Marty: They first reached out first to a Primacoustic looking for a solution, and then Primacoustic contacted us. We have a spray booth here in our facility, and experience matching color for acoustic panels, so the discussion regarding painting the panels progressed because of that.

Primacoustic: You mentioned the concrete walls in the meeting rooms. What acoustic problems were they having in those rooms? Reverb, echo, sound bleed?

Marty: Primarily they were experiencing echo and reverb problems during conference calls. But the problem was also prevalent during in-person onsite meetings. So, on a conference call, the echo really interfered with the beneficial part of the meeting. A lot was lost. And they really needed to fix this.

Primacoustic: But the challenge was more than just acoustic, correct? They really need the panels to blend in with the decor of the office.

Marty: That’s correct. As a world headquarters, it’s quite a fancy office, so they didn’t just want to have sound panels just hanging there on the wall. They wanted the entire color scheme to match on each floor of the corporate offices.

Primacoustic: Where did you start with matching the color scheme?

Marty: Their corporate logo has four different colors in it, so we started by match those color. The corporate office has four floors, so each floor has a theme color, and then we sprayed those panels to match that color. We color matched it and then installed each floor with their colors.

Primacoustic: Talk a little bit about the process of color matching with regards to the Primacoustic Paintables sound panels.

Marty: The Primacoustic Paintables acoustic panels come me in a bright white primed panel that’s paintable. So the first step was to coordinate with the designers to get their color palette. Next, I proceeded to take samples, just the cuts of some old panels, and test sprayed them in our spray booth. Those were taken to their designer to make sure they were happy with the end results, that it matched what they had on each floor. And then, once we got the go-ahead, we then sprayed each floor’s panels to match the color scheme of that floor.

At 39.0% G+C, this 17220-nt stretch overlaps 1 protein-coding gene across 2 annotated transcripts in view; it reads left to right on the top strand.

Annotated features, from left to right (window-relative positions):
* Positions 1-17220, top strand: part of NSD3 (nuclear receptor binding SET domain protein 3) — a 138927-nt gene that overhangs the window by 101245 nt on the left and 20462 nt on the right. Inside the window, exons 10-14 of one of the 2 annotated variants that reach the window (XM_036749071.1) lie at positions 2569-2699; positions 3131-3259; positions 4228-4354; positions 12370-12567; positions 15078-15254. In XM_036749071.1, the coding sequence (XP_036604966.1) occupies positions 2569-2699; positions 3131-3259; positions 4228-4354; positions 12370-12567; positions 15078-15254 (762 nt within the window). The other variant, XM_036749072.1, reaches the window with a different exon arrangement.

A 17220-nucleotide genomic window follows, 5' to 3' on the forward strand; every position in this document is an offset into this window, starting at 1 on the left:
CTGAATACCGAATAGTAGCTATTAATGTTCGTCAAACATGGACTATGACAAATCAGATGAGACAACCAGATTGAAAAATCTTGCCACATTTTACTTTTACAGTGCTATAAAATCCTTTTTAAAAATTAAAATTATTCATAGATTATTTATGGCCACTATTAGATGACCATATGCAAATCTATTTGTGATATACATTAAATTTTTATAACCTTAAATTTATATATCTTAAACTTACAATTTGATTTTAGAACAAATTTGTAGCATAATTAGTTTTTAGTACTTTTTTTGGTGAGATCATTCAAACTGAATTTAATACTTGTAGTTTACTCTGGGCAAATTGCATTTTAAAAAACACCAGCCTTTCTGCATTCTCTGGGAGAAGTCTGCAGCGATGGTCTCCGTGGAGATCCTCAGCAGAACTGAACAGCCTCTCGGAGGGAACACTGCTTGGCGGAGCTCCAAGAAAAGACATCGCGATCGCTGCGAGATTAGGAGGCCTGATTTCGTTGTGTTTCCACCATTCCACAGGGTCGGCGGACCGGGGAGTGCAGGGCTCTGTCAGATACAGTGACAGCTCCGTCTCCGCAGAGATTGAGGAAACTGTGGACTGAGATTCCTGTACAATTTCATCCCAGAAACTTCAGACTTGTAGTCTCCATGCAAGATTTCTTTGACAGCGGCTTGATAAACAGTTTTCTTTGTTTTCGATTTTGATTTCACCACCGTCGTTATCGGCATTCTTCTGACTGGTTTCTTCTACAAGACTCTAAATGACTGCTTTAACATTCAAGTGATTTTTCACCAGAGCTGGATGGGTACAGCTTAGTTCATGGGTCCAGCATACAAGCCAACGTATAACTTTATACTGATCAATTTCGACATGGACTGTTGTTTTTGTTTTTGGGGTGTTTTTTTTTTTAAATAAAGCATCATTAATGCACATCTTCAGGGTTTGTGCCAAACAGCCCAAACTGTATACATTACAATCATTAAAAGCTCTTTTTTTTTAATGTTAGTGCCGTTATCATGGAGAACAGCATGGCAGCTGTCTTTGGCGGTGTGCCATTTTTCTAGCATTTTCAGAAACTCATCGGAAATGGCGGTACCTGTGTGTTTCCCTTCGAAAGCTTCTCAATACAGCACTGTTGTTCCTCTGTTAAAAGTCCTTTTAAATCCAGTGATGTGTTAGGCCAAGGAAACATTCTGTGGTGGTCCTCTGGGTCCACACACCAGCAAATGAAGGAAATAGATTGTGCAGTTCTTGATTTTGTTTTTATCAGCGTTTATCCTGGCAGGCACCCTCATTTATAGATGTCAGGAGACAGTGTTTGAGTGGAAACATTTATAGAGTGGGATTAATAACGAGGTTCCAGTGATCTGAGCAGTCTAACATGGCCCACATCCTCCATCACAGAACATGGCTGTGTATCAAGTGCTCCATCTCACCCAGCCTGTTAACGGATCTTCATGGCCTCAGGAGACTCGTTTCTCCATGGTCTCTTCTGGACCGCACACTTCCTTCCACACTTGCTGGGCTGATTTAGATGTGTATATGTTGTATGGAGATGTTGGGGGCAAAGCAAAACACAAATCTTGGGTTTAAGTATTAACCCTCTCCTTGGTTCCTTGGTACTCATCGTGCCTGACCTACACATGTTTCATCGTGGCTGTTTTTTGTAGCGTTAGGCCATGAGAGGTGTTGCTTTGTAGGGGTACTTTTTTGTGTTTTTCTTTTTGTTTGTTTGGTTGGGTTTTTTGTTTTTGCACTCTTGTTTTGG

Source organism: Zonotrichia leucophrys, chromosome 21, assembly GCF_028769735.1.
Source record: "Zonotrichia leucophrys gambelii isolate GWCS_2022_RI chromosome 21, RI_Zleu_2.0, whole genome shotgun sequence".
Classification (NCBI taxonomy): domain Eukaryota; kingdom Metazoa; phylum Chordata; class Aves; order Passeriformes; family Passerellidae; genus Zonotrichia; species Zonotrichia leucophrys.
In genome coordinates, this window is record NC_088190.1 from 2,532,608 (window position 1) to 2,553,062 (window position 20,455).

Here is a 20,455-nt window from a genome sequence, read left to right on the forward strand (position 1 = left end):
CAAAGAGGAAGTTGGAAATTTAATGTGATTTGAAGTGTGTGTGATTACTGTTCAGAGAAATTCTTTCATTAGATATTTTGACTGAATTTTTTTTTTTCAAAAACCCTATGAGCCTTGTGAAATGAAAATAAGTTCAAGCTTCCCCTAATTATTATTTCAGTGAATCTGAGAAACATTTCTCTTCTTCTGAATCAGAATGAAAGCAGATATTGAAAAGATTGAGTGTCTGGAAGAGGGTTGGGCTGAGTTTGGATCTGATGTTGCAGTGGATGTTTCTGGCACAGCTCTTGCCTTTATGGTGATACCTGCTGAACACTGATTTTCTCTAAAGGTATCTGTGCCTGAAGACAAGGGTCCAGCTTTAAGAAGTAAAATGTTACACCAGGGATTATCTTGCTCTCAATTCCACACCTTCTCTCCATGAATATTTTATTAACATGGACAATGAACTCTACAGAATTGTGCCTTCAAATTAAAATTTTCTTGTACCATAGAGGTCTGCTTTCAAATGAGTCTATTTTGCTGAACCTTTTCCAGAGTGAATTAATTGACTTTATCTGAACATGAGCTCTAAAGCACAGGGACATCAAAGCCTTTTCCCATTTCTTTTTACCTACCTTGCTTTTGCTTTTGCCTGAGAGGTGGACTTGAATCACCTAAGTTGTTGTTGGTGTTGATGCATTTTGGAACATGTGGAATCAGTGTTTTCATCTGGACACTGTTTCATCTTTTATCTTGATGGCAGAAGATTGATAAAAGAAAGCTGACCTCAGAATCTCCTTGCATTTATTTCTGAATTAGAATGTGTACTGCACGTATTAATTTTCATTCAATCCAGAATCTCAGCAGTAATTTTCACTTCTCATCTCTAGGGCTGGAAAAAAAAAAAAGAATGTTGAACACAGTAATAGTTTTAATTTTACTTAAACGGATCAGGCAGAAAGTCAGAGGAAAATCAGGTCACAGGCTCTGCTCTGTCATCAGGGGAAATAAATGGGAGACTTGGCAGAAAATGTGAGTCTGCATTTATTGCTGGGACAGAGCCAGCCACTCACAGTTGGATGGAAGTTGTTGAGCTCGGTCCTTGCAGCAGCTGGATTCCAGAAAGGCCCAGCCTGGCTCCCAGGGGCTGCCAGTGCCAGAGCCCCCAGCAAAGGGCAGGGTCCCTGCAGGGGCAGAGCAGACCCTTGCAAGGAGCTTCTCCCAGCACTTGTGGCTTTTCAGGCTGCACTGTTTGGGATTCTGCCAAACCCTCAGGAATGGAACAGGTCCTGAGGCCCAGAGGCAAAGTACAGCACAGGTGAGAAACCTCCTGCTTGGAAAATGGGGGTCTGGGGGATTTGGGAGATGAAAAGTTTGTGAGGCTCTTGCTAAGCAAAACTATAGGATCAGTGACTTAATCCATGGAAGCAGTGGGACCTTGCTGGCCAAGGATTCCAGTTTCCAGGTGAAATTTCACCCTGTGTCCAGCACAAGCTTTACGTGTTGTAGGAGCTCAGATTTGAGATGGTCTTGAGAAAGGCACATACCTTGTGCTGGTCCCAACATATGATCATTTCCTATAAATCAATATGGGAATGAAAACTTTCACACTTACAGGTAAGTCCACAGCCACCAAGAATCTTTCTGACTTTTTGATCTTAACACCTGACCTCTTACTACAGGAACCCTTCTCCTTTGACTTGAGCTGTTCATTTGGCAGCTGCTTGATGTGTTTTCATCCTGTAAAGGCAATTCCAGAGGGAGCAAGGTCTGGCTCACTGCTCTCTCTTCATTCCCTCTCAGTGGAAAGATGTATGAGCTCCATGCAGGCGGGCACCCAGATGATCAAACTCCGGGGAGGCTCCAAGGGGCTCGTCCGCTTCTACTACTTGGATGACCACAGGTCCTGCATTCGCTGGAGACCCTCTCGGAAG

Primacoustic: How does having a paintable acoustic panel like this help you address the needs of your clients in room design and automation?

Marty: We are seeing a significant trend of increasing desire to color coordinate all aspects of a room, especially the acoustic treatment. Many office spaces go through a lot of time and effort to achieve a certain look. When we’re able to come in and just take that color and just make the panels actually a feature of the room as opposed to something that kind of stands out, that’s always a great feeling.

Primacoustic: With QuadReal, the panels almost became a sort of artwork component to the design, correct?

Marty: Yes, that’s true. The panels, once painted, took on a whole new place in the renovation. They actually used the sound absorption panels more like an art piece, like a feature of the room. As opposed to just being functional.

Primacoustic: What are some of the other projects you’ve done from commercial to home, and what were some of the challenges that you experienced. And how did Primacoustic help with those challenges?